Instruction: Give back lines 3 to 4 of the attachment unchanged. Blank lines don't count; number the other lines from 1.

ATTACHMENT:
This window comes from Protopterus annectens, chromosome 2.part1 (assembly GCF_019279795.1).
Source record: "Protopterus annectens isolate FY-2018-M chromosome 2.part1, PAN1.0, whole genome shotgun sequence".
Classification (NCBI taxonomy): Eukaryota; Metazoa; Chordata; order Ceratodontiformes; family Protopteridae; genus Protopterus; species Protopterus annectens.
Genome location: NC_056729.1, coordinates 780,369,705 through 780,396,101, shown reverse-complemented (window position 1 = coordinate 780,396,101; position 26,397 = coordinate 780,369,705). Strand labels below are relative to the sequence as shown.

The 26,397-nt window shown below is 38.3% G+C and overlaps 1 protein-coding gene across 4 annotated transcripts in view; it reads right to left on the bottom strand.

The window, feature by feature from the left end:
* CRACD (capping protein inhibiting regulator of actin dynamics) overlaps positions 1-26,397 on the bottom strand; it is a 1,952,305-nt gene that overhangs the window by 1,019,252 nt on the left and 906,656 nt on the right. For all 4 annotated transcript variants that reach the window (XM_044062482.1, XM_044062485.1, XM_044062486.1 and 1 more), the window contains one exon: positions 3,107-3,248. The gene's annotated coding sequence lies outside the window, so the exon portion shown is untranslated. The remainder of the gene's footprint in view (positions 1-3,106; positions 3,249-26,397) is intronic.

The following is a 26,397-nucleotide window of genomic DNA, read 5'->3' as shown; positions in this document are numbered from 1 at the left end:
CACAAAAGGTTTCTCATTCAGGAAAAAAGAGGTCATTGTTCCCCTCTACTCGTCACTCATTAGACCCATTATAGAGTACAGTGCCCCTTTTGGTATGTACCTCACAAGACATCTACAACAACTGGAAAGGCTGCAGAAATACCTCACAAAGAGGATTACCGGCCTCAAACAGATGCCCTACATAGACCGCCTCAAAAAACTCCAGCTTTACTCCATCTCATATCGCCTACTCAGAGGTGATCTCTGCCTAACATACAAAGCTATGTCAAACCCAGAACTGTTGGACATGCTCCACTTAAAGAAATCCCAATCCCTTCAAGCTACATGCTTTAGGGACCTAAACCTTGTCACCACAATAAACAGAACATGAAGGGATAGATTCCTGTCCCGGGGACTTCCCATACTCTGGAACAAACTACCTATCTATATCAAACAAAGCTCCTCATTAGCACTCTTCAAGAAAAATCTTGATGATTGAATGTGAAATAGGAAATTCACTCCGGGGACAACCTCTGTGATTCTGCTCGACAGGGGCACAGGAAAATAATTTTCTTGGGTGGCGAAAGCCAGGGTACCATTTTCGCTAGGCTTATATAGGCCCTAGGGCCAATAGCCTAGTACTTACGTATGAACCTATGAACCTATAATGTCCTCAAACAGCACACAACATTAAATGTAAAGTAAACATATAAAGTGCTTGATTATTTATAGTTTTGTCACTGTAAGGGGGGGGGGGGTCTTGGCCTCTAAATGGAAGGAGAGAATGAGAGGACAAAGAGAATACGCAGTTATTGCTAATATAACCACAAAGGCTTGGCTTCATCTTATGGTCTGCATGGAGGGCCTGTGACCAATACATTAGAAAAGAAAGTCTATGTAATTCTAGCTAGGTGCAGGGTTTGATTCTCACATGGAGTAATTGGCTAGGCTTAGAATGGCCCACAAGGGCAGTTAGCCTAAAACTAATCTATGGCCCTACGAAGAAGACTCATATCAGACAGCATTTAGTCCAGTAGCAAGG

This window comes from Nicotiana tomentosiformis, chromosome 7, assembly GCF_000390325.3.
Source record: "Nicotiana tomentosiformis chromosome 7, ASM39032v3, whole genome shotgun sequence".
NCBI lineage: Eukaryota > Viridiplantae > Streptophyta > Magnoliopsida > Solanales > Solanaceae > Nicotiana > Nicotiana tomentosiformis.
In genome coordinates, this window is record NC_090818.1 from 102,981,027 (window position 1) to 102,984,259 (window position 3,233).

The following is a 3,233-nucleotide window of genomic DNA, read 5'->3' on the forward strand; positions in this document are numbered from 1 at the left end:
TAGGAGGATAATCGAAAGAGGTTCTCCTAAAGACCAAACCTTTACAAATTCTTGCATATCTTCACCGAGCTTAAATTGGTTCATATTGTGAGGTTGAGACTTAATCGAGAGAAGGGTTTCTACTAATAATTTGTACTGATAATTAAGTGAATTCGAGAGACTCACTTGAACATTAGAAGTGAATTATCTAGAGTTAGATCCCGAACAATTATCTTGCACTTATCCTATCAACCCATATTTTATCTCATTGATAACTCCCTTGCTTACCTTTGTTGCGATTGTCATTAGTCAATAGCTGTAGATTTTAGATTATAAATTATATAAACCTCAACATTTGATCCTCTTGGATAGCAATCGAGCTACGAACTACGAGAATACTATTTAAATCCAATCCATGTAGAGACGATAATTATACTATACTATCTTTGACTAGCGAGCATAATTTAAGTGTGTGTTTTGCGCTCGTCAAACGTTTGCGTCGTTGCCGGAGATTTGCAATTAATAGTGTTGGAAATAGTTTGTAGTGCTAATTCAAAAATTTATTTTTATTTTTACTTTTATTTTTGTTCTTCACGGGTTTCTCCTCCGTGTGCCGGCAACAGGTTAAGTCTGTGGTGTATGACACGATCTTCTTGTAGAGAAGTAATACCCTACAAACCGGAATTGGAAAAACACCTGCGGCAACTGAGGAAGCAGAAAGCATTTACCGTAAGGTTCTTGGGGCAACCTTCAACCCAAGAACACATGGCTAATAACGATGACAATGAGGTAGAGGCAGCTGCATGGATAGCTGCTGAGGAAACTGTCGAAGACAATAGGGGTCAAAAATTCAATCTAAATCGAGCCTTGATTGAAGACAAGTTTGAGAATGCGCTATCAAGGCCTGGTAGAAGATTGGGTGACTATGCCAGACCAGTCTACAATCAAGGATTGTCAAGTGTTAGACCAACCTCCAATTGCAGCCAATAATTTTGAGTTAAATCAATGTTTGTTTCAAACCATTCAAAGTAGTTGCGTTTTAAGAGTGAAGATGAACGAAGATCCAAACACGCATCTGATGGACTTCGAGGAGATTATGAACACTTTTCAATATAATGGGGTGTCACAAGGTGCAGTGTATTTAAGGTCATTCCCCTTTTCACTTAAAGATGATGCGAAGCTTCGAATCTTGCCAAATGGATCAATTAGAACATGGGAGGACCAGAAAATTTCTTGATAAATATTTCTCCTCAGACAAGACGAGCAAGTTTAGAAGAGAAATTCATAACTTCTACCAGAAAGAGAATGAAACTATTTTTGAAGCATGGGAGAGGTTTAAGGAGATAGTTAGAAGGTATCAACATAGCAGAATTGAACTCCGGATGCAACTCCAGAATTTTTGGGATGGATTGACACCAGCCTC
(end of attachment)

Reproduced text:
Classification (NCBI taxonomy): Eukaryota; Metazoa; Chordata; order Ceratodontiformes; family Protopteridae; genus Protopterus; species Protopterus annectens.
Genome location: NC_056729.1, coordinates 780,369,705 through 780,396,101, shown reverse-complemented (window position 1 = coordinate 780,396,101; position 26,397 = coordinate 780,369,705). Strand labels below are relative to the sequence as shown.